Document Type: Research Paper
PhD candidate of semiotics and culture studies, University of Tartu, Estonia
Art University of Isfahan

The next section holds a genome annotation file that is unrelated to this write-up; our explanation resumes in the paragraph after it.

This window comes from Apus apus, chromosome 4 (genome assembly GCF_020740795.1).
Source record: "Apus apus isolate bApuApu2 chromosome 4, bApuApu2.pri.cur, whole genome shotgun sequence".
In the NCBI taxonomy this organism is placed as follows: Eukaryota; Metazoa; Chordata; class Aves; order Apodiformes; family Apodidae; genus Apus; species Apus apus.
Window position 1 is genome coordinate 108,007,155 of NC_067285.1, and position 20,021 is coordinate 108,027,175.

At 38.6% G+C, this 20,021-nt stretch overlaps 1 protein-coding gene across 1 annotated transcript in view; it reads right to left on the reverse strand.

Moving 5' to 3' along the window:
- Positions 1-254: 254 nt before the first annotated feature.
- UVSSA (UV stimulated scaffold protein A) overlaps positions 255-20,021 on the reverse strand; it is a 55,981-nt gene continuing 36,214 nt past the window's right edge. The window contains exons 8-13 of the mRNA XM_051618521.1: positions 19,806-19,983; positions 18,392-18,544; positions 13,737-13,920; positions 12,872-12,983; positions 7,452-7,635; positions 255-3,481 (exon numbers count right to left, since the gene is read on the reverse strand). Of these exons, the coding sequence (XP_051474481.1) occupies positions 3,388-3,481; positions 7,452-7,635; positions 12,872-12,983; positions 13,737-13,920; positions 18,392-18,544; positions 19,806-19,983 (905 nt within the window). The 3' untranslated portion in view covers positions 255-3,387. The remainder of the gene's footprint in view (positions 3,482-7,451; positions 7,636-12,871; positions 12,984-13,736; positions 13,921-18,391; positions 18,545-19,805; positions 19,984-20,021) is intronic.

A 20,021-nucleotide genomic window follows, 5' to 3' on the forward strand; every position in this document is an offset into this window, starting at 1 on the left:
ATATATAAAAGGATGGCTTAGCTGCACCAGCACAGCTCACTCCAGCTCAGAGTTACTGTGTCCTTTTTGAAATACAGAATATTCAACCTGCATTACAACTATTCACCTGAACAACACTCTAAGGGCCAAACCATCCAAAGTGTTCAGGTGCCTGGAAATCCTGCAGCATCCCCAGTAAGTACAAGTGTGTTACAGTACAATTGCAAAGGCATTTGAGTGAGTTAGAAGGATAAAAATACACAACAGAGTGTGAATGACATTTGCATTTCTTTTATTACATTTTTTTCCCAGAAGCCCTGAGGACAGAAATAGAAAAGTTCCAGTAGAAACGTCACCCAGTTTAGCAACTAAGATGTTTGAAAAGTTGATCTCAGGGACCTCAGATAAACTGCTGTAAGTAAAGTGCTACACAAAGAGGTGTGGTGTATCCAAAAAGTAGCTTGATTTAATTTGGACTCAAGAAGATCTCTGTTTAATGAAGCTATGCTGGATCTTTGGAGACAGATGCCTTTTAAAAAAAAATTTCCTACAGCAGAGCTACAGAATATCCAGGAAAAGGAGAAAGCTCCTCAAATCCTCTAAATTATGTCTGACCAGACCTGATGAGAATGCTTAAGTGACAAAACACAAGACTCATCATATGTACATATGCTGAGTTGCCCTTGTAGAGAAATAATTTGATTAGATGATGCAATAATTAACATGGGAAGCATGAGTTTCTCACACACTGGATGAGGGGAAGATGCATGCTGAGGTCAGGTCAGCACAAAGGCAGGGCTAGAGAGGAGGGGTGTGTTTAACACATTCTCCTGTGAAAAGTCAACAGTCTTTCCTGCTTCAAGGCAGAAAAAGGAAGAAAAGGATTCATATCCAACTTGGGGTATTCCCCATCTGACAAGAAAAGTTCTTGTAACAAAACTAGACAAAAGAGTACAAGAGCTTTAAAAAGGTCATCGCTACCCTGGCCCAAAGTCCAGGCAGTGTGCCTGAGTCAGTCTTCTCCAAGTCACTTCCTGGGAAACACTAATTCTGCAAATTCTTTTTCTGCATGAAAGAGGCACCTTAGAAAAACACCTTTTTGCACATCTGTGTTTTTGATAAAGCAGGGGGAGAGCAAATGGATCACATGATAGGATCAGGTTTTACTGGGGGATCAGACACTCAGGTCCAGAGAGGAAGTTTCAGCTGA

Abstract The aim of intercultural translation is to communicate. Communication is acted via verbal as well as visual means. The interaction of verbal and visual means of communication makes a set of complex situations which demand special attention in translation. One context in which the interaction of visual and verbal elements gets vital importance is children’s picture books. Color is an integral part of children's books and a visual mode of communication. For the translator, to interpret symbolic colors, cultural knowledge of the source and the target cultures is required. To see how the cultural meaning of colors can be transferred and how the interrelationship of words and colors can be achieved, Nida and De Waard’s (1986) Adaptation Theory was utilized in this study. The theory was applied to eight children’s colored picture books aimed for school-aged children. Six of the books were originally written in English and translated into Persian and two of them were the other way round. The analysis of the data showed that the required features of the above-stated theory was rarely followed by translators and illustrators, and, except in one case, color symbolism was not considered by them. Findings of the study indicate that since visuals are inseparable elements of translating children's picture books, translators/illustrators should be dressed with enough information of visual-cultural aspects of translation in general, and of color symbolism in particular.